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Seahawks are still feeling Luck-y
Do not bail on youthful Seahawks yet
Published 9/16/2011
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In case you haven’t heard, football is back. The sport we Americans have come to know and love thrust itself back into living rooms everywhere this past weekend when NFL action showed its beautiful face for the first time since February.

A new season comes as a relief to millions of football fans across the nation after a labor dispute between players and owners threatened to kill the season. The lockout-ridden offseason left fans thirsty for any semblance of football, turning ESPN into something of a 24-hour law program covering anti-trust and litigation issues instead of featuring the hard-hitting, awe-inspiring highlights we have grown accustom to.

The anxiety and fear about a world without football turned out to be fruitless. The legal dust has settled, and we are once again at peace with the proverbial sights and sounds of NFL football. The undying thirst for football has finally been quenched.

However, if you are a Seahawks fan like me, our reunion with football was not a pleasant one. Sunday’s loss against the San Francisco 49ers left little room for optimism as the team lacked energy, rhythm and spunk – all crucial components of a winning team. I realize the season is long and there is still plenty of time to turn things around, but Pete Carroll’s plan to go young has left much room for error and skepticism in the short term.

In fact, the optimism that did stem from this game was more about whether the team looked bad enough to legitimately have a chance at drafting Andrew Luck in next year’s draft. Obviously, I would love to win and win now, but if it is indeed a losing season, I fully endorse a “Suck for Luck” campaign this season.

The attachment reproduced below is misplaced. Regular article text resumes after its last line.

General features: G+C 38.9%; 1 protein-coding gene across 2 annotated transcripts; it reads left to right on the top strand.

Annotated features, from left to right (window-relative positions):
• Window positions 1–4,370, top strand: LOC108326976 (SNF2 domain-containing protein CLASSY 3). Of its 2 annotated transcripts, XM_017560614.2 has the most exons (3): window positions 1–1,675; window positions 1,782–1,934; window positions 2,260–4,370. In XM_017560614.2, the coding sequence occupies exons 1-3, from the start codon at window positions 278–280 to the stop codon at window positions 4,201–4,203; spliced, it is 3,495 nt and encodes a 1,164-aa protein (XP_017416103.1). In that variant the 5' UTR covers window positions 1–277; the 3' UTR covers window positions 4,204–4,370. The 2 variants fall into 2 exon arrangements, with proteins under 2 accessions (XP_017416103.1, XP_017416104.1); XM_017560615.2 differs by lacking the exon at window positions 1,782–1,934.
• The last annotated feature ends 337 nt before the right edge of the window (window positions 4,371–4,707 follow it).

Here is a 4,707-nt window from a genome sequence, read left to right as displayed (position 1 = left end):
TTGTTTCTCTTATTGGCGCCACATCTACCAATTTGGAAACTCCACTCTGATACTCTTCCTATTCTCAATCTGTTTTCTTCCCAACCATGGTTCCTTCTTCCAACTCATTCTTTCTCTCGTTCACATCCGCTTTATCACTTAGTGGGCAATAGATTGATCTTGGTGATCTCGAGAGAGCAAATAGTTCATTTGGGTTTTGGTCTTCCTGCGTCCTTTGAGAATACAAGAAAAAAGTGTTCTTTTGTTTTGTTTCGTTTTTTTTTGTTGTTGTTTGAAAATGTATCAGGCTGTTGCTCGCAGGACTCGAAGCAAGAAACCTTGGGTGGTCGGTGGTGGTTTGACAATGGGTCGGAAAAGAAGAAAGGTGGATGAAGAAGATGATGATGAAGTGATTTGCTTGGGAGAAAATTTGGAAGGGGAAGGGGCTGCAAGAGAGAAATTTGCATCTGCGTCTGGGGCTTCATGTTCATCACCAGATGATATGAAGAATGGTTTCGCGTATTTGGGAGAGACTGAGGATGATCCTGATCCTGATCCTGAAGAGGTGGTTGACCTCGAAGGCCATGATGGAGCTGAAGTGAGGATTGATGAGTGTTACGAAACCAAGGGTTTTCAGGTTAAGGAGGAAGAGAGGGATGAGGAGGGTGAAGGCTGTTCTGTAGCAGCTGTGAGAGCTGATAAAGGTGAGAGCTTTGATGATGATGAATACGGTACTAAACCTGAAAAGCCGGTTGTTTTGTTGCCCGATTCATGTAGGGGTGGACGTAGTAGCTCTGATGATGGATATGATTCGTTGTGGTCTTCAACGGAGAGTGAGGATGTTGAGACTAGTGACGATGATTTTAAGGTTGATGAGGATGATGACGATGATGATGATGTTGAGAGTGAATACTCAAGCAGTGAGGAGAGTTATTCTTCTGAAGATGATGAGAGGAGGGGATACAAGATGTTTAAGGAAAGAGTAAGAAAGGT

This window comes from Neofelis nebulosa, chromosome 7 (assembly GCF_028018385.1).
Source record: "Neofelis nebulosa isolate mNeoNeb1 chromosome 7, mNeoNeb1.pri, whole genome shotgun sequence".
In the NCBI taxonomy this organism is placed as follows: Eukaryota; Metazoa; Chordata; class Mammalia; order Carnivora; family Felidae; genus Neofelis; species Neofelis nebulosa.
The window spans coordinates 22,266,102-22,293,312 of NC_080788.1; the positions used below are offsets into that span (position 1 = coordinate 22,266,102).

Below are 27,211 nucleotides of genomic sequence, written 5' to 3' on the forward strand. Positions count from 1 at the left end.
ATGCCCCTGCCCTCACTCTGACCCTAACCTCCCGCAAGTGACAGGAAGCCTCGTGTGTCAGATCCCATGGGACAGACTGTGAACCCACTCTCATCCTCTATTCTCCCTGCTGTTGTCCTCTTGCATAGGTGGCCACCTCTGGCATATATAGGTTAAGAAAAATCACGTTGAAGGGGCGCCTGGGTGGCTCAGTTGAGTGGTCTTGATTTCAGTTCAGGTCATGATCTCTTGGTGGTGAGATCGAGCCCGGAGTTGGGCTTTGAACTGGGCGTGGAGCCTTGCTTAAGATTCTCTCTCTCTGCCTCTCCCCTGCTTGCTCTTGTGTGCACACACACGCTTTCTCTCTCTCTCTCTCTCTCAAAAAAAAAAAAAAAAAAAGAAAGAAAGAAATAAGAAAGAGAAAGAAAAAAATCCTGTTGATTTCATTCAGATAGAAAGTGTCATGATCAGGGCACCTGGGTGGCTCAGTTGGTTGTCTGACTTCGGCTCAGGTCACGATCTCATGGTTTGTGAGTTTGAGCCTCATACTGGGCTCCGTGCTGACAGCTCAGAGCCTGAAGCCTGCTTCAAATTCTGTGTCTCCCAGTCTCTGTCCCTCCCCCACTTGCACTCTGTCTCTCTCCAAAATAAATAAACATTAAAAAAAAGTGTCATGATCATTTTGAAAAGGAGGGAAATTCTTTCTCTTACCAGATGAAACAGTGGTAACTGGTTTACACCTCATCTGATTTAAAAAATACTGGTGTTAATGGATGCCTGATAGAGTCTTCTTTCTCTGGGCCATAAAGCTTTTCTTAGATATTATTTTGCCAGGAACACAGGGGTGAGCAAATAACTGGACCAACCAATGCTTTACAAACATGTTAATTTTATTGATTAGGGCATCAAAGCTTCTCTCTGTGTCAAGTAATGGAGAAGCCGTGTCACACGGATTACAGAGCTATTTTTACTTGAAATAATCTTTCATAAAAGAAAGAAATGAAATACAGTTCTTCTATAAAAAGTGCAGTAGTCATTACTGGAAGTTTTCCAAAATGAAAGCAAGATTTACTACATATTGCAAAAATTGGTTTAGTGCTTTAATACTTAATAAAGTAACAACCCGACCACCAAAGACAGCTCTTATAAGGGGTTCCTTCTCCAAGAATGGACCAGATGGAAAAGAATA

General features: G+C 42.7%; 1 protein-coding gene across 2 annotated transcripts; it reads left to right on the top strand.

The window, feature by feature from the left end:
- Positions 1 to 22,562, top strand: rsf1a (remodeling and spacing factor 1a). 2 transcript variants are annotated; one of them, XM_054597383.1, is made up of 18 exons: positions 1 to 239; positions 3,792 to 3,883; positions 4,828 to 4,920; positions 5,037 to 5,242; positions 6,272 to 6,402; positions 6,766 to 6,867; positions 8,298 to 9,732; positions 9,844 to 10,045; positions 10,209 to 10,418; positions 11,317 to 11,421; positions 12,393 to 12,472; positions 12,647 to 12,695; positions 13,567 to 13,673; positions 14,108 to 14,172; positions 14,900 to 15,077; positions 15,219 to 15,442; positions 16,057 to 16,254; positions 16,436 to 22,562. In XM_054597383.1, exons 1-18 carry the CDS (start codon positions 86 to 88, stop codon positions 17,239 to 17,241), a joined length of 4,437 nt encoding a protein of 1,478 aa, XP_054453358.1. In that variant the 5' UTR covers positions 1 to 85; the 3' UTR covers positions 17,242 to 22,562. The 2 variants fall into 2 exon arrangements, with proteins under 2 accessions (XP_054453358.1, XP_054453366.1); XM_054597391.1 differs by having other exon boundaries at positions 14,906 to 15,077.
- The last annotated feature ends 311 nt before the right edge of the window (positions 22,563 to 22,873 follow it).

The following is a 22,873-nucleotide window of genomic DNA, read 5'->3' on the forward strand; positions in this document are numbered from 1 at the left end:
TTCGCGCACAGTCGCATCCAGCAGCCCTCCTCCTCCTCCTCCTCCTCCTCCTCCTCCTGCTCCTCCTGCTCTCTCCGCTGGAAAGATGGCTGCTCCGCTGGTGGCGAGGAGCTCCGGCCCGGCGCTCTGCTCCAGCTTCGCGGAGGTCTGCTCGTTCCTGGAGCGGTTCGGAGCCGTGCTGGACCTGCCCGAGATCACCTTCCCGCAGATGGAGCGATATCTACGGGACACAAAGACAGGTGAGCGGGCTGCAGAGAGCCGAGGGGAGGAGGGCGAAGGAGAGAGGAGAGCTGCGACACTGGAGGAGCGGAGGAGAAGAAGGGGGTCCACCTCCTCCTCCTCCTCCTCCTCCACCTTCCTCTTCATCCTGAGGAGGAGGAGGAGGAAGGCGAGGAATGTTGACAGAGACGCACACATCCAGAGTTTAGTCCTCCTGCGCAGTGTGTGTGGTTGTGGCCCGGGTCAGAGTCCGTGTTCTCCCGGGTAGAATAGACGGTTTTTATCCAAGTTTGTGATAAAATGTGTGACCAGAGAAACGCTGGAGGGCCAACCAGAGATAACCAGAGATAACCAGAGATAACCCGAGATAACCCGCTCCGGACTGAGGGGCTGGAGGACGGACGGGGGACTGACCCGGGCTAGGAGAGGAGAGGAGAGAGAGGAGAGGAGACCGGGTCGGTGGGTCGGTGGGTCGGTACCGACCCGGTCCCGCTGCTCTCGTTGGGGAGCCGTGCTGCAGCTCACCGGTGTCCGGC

The offense looked inept with newly acquired quarterback Tarvaris Jackson at the helm. Though Jackson was under pressure for much of the game, he does not seem to posses the most important trait competent quarterbacks in this league must have – the ability to make quick decisions in the pocket. For now, just call him “Tentative Tarvaris.”

In any case, the Hawks did show some signs of life with a resilient second half that saw a 16-0 halftime deficit dwindle to a mere two points. The defensive line showed promise and fortitude, holding star running back Frank Gore to a lowly 59 yards on 22 carries. Jackson and the offense were even able to find some form of continuity as well, posting 17 second half points.

The good vibes did not last long before San Francisco’s return specialist, Ted Ginn Jr., took over the game, virtually shooting it dead and burying it all in the form of a kickoff return and punt return for touchdowns.

Sunday’s game was evidence that the pitfalls of Carroll’s youth movement could be numerous. Overall, the roster turnover has been tremendous since Carroll took command. Only three starters remain from the previous coaching regime, and the average age of the team has dipped to a juvenile 24.5 years.

The offensive line features three new faces and will take time to mesh as a unit. The defensive backfield also features two inexperienced starters in rookie cornerback Brandon Bower and second-year safety Kam Chancellor. Groundwork for future success has been laid, but until they find leadership and consistency at quarterback, wins will be at a premium.

Carroll is adamant this team can win, and win now. For that alone, I urge you to withhold judgment and pessimism for a few more weeks. The season is long, and as we learned last year, anything can happen in the NFC West.

Whatever happens, the NFL and Seahawks are back to stay. Ultimately, that is more than I expected a couple of bleak months ago. Football rescues us from the monotony of school and work, turning what would be lackluster Sundays and Monday nights into weekly holidays instead. Football season is upon us, and for that, I am thankful.   

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